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Paying for Fun, or Paying to Win?
by Johnathon Swift on 08/22/12 06:50:00 pm   Featured Blogs

The following blog post, unless otherwise noted, was written by a member of Gamasutra’s community.
The thoughts and opinions expressed are those of the writer and not Gamasutra or its parent company.

 

"Monetization" is a very hot word in game business right now. It means, when it means something at all, how to get people to pay for stuff. A big question is what you're getting people to pay for, and there's an important distinction here that relates to almost the same problem in game design. And that is "Winning" versus "Fun".

The problem has cropped up in game design in any game that has a goal or objective. Once you give people a goal they're going to want to complete it in the most efficient manner they can. Even if in doing so they're avoiding the "fun" way to play the game.

Their are numerous examples of this happening in game design. Often this happens in poorly designed combat systems. If one move or weapon is always the best option then people will tend to use that all the time, breaking down all that hard work a game designer might have put into everything else.

E.G. in the game Resistance 2 there was a gun that allowed players to see and shoot through walls. So players would enter a level, shoot every enemy in it, which wouldn't even move thanks to their AI not being active far away from the player, and then walk through the level unopposed. The "game" was ruined, but it was the most efficient way to get the objective of getting through and killing enemies, so players did it anyway.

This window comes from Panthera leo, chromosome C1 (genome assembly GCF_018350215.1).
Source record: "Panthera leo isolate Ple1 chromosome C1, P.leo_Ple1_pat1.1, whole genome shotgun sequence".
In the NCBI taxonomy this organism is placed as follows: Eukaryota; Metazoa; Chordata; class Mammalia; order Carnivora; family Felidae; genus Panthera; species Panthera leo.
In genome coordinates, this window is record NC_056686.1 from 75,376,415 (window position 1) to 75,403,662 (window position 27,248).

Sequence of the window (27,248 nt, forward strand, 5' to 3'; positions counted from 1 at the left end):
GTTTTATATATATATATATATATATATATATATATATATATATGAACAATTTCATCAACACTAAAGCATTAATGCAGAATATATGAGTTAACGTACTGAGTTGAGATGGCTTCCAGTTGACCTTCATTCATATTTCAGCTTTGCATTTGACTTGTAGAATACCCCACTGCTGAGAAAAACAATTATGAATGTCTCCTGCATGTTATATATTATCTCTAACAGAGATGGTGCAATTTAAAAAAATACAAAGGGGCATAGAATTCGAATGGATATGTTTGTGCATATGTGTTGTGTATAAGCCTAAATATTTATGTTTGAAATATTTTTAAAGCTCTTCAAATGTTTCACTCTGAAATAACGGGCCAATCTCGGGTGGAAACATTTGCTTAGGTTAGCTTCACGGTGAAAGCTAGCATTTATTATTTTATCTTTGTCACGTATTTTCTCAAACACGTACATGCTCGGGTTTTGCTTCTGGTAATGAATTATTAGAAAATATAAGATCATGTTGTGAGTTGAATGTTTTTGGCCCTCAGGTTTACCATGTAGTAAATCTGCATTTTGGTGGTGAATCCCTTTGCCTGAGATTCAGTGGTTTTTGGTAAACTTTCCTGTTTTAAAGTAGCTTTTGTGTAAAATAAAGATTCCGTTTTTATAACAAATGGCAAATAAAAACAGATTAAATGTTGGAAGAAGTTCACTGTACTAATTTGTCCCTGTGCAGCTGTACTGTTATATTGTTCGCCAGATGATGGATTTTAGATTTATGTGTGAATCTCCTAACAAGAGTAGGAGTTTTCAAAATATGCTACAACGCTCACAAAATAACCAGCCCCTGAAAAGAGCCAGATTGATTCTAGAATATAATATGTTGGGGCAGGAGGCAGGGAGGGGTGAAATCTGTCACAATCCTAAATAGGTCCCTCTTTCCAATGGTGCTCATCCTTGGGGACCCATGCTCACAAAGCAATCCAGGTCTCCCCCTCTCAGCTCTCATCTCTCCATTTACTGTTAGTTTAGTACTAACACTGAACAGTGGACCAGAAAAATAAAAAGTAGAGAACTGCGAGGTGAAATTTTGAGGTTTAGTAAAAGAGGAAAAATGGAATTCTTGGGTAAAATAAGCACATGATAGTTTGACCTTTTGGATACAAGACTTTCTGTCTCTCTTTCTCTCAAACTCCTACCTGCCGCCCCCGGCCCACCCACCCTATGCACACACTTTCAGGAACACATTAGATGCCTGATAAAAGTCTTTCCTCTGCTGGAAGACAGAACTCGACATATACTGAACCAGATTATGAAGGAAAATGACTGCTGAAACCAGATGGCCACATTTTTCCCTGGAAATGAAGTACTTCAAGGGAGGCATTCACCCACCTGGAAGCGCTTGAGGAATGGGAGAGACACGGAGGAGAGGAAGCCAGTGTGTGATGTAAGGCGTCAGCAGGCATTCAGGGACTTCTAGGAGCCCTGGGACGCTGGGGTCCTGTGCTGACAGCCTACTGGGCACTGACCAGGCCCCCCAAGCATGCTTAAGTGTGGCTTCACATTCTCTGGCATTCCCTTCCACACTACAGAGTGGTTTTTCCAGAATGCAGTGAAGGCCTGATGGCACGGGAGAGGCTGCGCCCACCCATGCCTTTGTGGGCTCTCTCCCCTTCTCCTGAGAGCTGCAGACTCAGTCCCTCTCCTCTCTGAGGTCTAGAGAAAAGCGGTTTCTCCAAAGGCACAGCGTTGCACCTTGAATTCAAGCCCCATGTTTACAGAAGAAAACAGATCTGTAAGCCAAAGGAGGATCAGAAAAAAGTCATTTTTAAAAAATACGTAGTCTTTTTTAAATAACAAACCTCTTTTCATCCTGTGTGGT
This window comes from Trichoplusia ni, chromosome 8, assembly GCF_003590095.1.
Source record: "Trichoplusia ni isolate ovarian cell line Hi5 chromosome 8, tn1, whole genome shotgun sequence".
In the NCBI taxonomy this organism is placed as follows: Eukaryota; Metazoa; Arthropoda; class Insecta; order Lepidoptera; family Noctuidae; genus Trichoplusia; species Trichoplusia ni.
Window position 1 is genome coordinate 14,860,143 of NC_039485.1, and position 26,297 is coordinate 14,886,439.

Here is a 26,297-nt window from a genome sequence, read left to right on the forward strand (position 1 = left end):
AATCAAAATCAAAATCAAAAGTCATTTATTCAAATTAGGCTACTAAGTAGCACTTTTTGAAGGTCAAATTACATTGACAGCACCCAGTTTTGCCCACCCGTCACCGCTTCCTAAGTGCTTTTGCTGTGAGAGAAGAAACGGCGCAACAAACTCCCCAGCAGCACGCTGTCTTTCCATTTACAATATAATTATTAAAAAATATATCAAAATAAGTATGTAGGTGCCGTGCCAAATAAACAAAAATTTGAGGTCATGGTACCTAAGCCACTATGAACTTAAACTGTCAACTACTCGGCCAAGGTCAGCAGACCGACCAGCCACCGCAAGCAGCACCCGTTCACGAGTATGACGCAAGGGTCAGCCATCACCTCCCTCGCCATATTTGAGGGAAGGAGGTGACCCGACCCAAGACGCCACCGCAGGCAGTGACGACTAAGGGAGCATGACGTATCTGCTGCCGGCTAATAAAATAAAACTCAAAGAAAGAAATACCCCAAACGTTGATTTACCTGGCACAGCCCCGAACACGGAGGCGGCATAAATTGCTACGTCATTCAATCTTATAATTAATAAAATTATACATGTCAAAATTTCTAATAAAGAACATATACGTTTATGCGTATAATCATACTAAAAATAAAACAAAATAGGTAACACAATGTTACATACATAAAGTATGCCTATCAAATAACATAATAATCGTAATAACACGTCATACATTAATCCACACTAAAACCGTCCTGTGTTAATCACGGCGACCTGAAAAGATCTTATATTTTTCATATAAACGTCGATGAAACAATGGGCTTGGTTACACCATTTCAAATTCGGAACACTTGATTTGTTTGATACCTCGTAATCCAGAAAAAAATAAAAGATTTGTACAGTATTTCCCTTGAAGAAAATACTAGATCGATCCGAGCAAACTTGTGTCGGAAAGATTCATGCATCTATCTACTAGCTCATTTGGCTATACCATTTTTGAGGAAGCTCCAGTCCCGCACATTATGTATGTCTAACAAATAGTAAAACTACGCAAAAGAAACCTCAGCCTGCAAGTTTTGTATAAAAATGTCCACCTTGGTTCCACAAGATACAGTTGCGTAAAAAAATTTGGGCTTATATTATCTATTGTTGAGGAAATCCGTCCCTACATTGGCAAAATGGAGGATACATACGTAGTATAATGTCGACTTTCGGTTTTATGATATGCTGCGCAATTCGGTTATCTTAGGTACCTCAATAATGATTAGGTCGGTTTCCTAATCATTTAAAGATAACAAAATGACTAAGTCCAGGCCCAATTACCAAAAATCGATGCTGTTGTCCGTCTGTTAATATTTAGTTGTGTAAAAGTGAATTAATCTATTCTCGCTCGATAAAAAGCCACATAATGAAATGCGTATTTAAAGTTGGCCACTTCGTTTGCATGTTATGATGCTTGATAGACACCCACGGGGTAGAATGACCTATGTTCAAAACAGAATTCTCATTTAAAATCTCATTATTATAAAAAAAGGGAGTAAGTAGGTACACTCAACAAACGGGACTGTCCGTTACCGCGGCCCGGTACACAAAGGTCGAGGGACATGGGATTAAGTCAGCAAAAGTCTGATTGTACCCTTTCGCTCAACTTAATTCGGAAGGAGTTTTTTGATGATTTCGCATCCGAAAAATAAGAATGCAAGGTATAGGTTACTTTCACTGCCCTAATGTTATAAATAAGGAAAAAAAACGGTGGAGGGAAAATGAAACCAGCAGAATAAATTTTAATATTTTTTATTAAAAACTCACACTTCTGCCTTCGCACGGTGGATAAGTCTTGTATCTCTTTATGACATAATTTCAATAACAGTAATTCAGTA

Poor monetization strategies can fall into the exact same trap. And one example is Diablo 3's auction house. Diablo 3, much like its 2 predecessors, derives much of its "fun" from finding new items for the player's character to equip. Finely honed (perhaps too much for some players) through more than a decade of such games Diablo 3's loot system is a well crafted machine of getting players new items that they're excited to find.

But the auction house breaks this. By selling items directly you are selling the "reward" that the players go through the "work" of killing enemies for. In its own way this is the flip of the above Resistance 2 example. There the "reward" was to get to the end of the level, and the fun "work" was to combat enemies while doing so. Here the reward is new items to find, and the work is to combat enemies to do so.

But now the reward is gone. Players who buy the items already have their rewards of rare items, meaning there's less fun to be had with the game because the carrot at the end of the stick is gone. But they buy anyway, because if they have the money its the most efficient way to get that carrot. And doing something in a purposefully inefficient way isn't much fun for most people.

So when considering monetization it's important to design such that you are providing players with more and newer ways to have fun; and not to get them to pay to just skip over what's supposed to be "fun" about your game to begin with. That sort of thing smacks of people paying others to play Farmville for them, and we can all watch how that sort of design has helped Zynga.


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